When Ford told me I’d be spending a week in the Ranger Wildtrak, I wasn’t entirely sure how I felt. On the one hand, I’ve always fancied myself as the kind of person who could own a big bakkie. On the other, I live and work in areas of Cape Town which have plenty of very narrow roads and very little off-street parking. Usually that makes driving anything bigger than a compact SUV more than a little challenging. But in the Wildtrak, I felt entirely in control.
You see, while this beast of a double cab is most at home in the kind of terrain usually covered by people with a penchant for adventure, it’s nimble enough to handle pretty much anything the city throws at it.
Give the Wildtrak a passing glance and you’re unlikely to notice anything really special about it. Then again, it’s not really designed to catch your eye. It’s a double-cab 4X4 bakkie, with practicality as its number one concern. But if you take a closer look, you’ll see that Ford’s actually put a fair amount of thought into the design of the Wildtrak.
While it’s clear that the US auto giant wants you to know that the Wildtrak is muscular, none of the curves and bumps feel unnecessary. That sense of practicality runs through pretty much every aspect of the Wildtrak’s exterior, from the the cargo area through to the running board.
Inside, things are a little more comfortable, but still very practical. One of the first things that strikes you as you climb in the driver’s seat is the great all-round visibility. Unlike some large vehicles, you never get the sense that you’re missing out on anything with the Wildtrak. That’s important, because it means the driver aids get to be just that — aids — instead of necessities.
The rest of the interior has been well thought out too. Everything you need to reach is within easy grasping distance and is, for the most part, sturdy enough for a vehicle of this kind. Ford’s also done a good job of ensuring that any controls it would be dangerous to reach out for when you’re on the go can be adjusted with buttons on the steering wheel.
There are also more of the things you need: three DC charging points plus an AC one (although you’ll need a UK to South Africa plug adaptor if plan on using it in this country) are, for instance, clear acknowledgments that we live in world where only being able to charge on person’s device is going to cause a serious fight.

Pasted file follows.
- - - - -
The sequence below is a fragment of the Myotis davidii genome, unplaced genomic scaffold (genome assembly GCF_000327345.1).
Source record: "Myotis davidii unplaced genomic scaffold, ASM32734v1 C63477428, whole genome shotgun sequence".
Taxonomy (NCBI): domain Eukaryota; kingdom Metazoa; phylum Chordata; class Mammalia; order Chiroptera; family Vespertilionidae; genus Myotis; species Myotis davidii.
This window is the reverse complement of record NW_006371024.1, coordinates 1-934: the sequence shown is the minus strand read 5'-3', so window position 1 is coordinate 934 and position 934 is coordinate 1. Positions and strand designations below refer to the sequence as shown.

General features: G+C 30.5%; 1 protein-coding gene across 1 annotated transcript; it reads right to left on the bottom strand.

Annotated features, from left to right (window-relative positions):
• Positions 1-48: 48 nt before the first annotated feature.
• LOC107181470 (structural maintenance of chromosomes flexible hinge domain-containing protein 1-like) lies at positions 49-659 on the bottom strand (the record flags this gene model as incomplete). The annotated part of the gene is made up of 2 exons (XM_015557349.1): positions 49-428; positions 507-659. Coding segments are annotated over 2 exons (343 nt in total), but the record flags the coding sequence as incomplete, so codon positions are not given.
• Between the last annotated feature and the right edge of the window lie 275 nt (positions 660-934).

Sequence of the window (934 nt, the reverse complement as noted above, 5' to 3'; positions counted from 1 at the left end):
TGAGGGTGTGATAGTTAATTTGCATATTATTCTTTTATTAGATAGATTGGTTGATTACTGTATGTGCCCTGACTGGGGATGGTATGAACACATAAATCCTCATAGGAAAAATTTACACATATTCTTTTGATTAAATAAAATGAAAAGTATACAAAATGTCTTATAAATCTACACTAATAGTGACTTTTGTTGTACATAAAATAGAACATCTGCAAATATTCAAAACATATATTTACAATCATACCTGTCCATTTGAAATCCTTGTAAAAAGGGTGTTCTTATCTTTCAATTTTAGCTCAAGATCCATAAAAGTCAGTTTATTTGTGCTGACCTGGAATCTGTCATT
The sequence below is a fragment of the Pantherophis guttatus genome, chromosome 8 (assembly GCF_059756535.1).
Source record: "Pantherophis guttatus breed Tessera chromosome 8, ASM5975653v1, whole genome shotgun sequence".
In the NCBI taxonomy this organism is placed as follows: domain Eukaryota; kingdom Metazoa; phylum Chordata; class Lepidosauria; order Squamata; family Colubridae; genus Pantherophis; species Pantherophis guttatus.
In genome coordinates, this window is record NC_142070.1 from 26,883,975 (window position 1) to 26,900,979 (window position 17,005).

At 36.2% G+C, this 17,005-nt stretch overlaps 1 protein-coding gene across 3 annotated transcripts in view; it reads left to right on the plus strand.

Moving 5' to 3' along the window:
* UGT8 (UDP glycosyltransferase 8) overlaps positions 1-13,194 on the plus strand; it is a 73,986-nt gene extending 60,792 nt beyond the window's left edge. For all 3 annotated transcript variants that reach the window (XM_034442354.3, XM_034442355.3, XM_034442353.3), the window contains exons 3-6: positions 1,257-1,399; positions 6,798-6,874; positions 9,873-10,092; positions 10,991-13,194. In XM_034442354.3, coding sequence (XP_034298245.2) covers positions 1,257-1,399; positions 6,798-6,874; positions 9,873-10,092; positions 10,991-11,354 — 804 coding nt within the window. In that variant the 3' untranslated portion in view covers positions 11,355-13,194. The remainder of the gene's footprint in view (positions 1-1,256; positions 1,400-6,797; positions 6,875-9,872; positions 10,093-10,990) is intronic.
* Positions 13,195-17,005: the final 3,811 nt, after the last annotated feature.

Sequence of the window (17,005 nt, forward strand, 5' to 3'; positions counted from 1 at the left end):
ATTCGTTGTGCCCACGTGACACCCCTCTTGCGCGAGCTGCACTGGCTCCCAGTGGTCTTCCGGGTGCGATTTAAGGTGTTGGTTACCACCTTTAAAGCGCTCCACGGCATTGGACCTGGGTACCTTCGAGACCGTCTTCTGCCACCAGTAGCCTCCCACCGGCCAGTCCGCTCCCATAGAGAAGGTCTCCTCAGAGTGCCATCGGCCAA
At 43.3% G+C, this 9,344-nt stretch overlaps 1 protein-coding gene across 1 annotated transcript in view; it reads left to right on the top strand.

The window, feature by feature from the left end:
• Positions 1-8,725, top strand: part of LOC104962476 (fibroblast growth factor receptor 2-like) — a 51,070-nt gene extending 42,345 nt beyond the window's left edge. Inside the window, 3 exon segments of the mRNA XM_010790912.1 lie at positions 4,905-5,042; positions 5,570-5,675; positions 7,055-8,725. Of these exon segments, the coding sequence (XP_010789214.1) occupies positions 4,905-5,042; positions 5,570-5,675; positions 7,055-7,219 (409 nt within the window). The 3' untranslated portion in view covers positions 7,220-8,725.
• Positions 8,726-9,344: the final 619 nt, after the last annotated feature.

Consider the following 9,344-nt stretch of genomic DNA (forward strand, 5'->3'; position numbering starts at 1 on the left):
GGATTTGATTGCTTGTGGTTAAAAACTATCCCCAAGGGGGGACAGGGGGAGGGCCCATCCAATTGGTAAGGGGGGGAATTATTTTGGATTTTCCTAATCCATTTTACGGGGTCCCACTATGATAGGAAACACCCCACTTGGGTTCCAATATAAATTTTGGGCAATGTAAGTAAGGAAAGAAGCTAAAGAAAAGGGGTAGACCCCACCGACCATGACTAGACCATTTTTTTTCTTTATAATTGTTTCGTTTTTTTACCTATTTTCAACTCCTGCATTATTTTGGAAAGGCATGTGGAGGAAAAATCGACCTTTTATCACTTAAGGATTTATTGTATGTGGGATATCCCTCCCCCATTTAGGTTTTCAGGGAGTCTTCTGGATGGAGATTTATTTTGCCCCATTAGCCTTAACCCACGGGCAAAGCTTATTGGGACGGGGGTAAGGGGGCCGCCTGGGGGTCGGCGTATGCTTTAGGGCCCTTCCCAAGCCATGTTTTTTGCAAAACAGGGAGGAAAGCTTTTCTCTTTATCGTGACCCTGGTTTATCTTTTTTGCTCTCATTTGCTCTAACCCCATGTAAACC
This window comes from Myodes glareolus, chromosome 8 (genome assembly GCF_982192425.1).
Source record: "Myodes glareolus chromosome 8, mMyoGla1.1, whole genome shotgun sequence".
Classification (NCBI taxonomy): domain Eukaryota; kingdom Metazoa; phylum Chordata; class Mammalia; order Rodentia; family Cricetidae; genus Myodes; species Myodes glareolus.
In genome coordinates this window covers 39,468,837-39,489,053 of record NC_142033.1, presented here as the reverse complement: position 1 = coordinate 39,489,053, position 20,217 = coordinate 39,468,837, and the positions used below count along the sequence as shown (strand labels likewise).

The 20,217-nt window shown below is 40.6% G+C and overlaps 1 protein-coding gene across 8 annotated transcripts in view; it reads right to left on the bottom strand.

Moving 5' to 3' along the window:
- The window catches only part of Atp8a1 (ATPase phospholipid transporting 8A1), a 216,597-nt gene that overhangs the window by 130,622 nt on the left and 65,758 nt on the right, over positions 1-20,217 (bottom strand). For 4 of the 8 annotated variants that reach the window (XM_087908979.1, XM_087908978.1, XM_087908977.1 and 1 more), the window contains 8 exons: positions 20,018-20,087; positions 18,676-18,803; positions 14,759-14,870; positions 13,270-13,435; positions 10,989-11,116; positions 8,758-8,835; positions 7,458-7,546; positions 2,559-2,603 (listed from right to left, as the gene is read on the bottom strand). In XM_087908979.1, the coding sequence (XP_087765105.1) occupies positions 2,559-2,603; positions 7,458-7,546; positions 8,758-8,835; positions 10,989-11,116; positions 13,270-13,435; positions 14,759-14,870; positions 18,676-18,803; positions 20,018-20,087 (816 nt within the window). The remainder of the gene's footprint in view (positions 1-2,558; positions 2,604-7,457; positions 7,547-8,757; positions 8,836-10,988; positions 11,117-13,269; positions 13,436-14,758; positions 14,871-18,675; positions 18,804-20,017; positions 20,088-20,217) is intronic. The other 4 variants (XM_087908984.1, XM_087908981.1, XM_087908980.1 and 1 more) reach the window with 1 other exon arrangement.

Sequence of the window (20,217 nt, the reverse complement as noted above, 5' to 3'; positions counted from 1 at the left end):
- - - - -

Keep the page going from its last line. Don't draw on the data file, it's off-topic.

Perhaps most importantly though, the Wildtrak has plenty of space in the rear of the cab. In older double cabs, you got the sense that your feet were ever so slightly higher up than they should’ve been. Thankfully, things have moved on and most adults will now feel perfectly comfortable in the rear seats.
I’ve already touched on how the Wildtrak’s driver aids don’t feel as if they’re essential to the Wildtrak, but it’s worth repeating. In some of the cars I’ve driven, simply navigating your way through traffic can result in a cacophony of beeps, blips, and bings. But in the Wildtrak, things only really get noisy when they need to. This sense of technology as an enabler carries through to the rest of the features too.
The new 8-inch touchscreen with Ford’s ‘SYNC 2’ interface (voice control, emergency assistance and access to smartphone apps including Spotify) works really well in pretty much every mode. As I’ve also noted, Ford’s done a really good job of ensuring that you don’t have to use the touchscreen when you’re actively driving. In fact, there are times when it actively tells you not to use the touchscreen, which is annoying until you remember how much better it is for your safety. Throwing in some of the most necessary features onto the virtual instrument panel and allowing them to be controlled from the steering wheel is also a nice touch.
The light touch continues through to features like the rear-view camera, which isn’t just useful in urban environments, but also when you’re trying to turn around on a tight off-road track. Again though, it’s useful, not essential. That in turn means that you can feel comfortable looking around elsewhere instead of focusing solely on the screen.
Of course a large part of the reason the Wildtrak has had to become so finessed is because of the rise of the SUV. As the market for SUVs grew even hardened bakkie lovers had to admit they wanted something that was a little more comfortable and which could handle heavy city traffic as well as rural tracks. And that applies just as much to performance and handling as it does to interiors and technology.
Thankfully for those bakkie fanatics, the manufacturers have responded. The Wildtrak is especially good on this front: in heavy traffic, it felt lithe and agile and on tougher terrain, it looked capable of rolling over whatever I threw at it.
Admittedly I didn’t get to test it on an extreme 4X4 course or a particularly tall sand dune, but I’m fairly certain that the kind of people who do that sort of thing are already very much set when it comes to vehicle choice.
The other thing to note about the Wildtrak is that its various refinements mean that you’ll also be pretty comfortable cruising long distances in it.
And despite the Wildtrak’s 3.2l engine, you won’t be burning up crazy amounts of fuel in it either. In the week I had it, I drove in traffic, along winding coastal roads, and did some off-road tracks. When I gave it back, my fuel consumption was safely under 10l/100km.
Ford is clearly a company on a mission. At one end of the market, the Figo (which I’ll be reviewing next) is making inroads on the Polo Vivo. And when it comes to bakkies, the Ranger has the Toyota Hilux set firmly in its sights. At the top end of this particular battle, it’s difficult to call a winner but if you’re a city dweller who wants to show that they’re not afraid of roughing it up, you’re probably better off with the Wildtrak.